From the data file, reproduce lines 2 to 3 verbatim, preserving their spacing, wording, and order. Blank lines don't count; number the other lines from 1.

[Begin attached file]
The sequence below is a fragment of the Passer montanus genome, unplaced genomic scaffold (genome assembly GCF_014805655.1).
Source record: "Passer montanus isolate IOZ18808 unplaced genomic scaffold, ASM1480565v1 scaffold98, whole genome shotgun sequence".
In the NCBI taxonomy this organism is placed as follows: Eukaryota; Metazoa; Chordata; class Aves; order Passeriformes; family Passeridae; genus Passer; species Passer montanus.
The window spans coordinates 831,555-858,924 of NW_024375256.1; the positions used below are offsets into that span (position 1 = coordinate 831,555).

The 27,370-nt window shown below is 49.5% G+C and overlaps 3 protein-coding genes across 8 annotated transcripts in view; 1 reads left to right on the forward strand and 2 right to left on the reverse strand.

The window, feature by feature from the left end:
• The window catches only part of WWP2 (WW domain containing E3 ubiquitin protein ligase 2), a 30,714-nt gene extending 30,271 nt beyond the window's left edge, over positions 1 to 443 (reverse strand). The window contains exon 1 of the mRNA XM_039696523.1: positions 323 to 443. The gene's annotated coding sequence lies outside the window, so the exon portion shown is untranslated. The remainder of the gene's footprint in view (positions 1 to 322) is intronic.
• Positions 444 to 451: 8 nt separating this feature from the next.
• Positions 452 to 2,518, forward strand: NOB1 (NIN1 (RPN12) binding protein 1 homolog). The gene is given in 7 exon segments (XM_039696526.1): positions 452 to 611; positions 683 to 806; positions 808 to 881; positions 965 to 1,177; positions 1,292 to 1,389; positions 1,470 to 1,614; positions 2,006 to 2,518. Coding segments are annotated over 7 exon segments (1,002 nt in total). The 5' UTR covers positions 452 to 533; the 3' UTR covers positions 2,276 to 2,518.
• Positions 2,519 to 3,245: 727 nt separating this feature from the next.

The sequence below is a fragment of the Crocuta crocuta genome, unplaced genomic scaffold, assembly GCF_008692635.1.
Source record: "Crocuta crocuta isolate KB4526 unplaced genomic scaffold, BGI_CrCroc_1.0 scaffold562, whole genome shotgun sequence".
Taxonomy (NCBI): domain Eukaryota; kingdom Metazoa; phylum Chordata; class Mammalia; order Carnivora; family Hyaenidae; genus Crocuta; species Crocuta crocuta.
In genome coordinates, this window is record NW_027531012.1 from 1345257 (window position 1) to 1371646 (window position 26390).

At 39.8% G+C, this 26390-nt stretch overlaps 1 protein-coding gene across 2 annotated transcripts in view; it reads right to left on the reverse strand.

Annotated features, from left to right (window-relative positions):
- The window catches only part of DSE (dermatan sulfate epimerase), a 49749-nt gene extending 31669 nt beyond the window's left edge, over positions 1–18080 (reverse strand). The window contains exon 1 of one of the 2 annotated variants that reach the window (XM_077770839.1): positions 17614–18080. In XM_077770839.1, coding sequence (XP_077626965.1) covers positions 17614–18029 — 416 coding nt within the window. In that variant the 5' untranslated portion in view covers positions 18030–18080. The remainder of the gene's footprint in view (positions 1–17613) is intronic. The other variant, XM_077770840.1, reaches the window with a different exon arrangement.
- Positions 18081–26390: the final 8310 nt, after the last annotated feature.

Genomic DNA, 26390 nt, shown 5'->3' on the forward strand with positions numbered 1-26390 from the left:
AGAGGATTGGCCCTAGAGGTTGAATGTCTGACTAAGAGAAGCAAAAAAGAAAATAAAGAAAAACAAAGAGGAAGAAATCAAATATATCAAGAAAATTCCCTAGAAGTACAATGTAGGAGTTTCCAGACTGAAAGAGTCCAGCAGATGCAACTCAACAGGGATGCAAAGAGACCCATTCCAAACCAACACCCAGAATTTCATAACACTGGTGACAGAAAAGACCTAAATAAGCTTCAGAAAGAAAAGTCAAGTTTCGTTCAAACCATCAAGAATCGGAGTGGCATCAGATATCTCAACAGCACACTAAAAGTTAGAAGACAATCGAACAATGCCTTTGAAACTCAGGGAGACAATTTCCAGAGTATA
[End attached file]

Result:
Source record: "Passer montanus isolate IOZ18808 unplaced genomic scaffold, ASM1480565v1 scaffold98, whole genome shotgun sequence".
In the NCBI taxonomy this organism is placed as follows: Eukaryota; Metazoa; Chordata; class Aves; order Passeriformes; family Passeridae; genus Passer; species Passer montanus.